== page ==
The Adventures of Huckleberry Finn

what is being shown in the story of Sherburn?

In chapters 21 and 22

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If you read the speech carefully you will see that it is fairly pointed. Twain is suggesting that true courage is to do the right thing, but most men will not stand up for the right thing. In fact, "Southern justice" as Twain points out, is often committed by a gathering of cowards who hide their faces and become judge, jury and executioner. Sherburn can stand up to the multitude because no one in the crowd has the courage to defy him. Courage is standing in the face of evil and defeating it, but Sherburn points out that no one is willing to do that.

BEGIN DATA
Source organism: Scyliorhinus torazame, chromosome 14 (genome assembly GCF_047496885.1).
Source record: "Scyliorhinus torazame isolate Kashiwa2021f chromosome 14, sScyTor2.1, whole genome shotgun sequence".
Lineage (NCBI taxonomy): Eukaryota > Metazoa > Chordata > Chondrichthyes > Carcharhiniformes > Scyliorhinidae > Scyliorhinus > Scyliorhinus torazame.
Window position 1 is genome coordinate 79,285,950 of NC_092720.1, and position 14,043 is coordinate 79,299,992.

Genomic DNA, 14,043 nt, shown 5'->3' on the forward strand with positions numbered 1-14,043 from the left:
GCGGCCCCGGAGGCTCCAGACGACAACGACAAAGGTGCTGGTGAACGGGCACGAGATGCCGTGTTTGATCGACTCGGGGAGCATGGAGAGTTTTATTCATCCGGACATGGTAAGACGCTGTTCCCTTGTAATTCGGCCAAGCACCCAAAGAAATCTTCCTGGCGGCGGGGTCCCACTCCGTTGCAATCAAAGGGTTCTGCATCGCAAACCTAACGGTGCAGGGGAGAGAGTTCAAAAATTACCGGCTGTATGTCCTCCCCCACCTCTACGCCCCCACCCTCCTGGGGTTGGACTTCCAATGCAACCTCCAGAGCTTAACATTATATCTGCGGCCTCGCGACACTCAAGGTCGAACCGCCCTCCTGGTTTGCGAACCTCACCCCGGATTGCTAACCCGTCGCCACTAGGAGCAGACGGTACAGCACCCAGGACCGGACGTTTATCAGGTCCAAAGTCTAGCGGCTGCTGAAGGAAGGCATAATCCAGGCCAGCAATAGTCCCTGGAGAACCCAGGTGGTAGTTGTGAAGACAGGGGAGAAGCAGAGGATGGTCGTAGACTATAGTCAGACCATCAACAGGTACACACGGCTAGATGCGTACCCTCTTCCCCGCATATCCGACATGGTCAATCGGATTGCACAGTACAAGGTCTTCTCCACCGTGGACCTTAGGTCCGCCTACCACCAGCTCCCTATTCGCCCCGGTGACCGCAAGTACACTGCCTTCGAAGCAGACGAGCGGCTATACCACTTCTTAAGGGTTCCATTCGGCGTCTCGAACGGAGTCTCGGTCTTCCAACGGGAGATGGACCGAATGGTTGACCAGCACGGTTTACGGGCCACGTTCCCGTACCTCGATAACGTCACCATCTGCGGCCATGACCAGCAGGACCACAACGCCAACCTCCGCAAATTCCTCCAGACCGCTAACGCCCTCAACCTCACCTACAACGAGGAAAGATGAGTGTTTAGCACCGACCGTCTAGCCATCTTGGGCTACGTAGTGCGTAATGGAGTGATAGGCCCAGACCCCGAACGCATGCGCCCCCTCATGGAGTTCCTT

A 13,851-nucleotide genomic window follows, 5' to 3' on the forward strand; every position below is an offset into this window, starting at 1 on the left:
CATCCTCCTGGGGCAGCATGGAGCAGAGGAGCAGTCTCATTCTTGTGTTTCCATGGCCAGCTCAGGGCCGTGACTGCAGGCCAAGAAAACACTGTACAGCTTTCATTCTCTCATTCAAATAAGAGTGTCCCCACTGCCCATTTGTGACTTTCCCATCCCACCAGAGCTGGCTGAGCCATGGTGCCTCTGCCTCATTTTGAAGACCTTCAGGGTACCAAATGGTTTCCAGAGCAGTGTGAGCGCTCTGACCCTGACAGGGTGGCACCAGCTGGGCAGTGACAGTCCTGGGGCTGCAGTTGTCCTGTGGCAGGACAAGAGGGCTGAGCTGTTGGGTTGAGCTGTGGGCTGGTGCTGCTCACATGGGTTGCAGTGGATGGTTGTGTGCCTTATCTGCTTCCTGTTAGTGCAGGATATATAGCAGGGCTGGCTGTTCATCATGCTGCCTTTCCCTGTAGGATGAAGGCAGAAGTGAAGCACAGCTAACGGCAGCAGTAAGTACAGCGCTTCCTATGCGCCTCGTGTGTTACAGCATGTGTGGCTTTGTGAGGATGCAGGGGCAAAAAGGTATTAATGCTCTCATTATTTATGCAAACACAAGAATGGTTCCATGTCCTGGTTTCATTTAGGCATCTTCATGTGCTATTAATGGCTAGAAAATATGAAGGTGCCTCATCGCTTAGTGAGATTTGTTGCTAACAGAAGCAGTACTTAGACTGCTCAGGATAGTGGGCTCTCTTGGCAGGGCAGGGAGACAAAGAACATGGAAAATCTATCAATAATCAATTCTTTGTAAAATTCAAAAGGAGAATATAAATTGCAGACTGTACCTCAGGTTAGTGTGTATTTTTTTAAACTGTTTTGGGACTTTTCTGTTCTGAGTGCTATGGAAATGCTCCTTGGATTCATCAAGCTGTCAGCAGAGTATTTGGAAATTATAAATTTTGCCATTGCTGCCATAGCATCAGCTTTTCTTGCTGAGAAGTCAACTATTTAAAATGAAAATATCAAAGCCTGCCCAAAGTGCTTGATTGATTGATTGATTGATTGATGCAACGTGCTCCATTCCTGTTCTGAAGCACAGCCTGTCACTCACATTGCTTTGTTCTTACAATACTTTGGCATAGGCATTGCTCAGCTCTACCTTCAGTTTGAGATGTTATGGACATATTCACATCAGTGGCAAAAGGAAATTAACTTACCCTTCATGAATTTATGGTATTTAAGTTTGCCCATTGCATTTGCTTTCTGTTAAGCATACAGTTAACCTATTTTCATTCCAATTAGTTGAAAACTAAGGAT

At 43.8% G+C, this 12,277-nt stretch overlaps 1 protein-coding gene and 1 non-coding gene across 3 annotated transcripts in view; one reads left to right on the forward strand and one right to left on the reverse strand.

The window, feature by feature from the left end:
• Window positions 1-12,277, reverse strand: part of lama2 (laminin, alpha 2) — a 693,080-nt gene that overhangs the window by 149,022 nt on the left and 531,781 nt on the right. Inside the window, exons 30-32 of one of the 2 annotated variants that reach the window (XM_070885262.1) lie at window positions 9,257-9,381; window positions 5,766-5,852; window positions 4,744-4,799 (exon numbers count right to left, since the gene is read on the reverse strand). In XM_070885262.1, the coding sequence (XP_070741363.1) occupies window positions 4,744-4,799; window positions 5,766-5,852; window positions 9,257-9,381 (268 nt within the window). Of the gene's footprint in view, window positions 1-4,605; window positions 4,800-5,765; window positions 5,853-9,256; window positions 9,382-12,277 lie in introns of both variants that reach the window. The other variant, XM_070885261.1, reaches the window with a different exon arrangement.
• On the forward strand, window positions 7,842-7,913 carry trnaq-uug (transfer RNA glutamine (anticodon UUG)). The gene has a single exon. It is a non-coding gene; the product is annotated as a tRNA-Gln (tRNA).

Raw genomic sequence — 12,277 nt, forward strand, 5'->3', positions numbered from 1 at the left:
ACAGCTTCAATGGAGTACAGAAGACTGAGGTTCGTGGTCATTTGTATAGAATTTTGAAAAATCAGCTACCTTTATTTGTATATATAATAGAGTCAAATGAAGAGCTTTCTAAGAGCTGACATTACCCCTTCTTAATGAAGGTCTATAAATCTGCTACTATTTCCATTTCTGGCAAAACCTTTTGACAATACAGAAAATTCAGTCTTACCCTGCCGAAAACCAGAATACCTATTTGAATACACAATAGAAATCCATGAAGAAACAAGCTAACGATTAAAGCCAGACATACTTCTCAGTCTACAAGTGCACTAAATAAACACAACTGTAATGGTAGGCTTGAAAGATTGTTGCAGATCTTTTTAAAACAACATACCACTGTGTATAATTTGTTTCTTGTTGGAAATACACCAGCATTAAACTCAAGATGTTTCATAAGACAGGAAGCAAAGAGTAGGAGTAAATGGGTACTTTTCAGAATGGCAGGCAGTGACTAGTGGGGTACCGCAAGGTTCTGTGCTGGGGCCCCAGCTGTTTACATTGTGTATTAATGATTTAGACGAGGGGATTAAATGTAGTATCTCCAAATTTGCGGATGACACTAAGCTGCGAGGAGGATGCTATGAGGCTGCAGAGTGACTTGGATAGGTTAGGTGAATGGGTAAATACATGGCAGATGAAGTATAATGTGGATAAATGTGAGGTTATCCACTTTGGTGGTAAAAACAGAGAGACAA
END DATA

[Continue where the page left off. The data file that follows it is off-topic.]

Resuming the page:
Expand the idea and Twain is talking about slavery and the treatment of blacks. He is suggesting that Huck's actions, although slow in evolving, suggest that courage can be found if we are willing to defy social norms or great crowds and do what our "deformed conscience" tells us is right. That is why when Huck stands up to the program that society has laid out for the treatment of slaves, and says that he would "go to hell" rather than see Jim returned to slavery, it is in keeping of the colonel's definition of courage. This excerpt was taken from the source link below. Please take a look.